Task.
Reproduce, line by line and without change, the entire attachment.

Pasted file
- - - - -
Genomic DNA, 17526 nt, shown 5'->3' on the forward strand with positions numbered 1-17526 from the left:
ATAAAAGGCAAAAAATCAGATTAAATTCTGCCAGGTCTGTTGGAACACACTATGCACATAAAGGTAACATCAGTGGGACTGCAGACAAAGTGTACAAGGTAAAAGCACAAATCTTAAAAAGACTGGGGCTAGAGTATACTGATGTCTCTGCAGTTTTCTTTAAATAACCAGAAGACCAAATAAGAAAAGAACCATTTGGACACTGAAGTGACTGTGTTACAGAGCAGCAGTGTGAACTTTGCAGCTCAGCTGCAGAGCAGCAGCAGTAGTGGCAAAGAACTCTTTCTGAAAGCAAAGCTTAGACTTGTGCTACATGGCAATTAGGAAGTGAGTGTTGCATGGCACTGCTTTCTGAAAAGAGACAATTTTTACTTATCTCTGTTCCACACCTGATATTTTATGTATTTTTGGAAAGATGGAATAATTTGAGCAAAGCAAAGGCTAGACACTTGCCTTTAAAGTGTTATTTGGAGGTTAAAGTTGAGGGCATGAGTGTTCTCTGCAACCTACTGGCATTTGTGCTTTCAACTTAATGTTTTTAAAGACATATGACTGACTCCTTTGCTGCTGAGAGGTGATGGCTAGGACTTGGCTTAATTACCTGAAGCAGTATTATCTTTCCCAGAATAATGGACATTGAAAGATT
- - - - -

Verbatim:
Genomic DNA, 17526 nt, shown 5'->3' on the forward strand with positions numbered 1-17526 from the left:
ATAAAAGGCAAAAAATCAGATTAAATTCTGCCAGGTCTGTTGGAACACACTATGCACATAAAGGTAACATCAGTGGGACTGCAGACAAAGTGTACAAGGTAAAAGCACAAATCTTAAAAAGACTGGGGCTAGAGTATACTGATGTCTCTGCAGTTTTCTTTAAATAACCAGAAGACCAAATAAGAAAAGAACCATTTGGACACTGAAGTGACTGTGTTACAGAGCAGCAGTGTGAACTTTGCAGCTCAGCTGCAGAGCAGCAGCAGTAGTGGCAAAGAACTCTTTCTGAAAGCAAAGCTTAGACTTGTGCTACATGGCAATTAGGAAGTGAGTGTTGCATGGCACTGCTTTCTGAAAAGAGACAATTTTTACTTATCTCTGTTCCACACCTGATATTTTATGTATTTTTGGAAAGATGGAATAATTTGAGCAAAGCAAAGGCTAGACACTTGCCTTTAAAGTGTTATTTGGAGGTTAAAGTTGAGGGCATGAGTGTTCTCTGCAACCTACTGGCATTTGTGCTTTCAACTTAATGTTTTTAAAGACATATGACTGACTCCTTTGCTGCTGAGAGGTGATGGCTAGGACTTGGCTTAATTACCTGAAGCAGTATTATCTTTCCCAGAATAATGGACATTGAAAGATT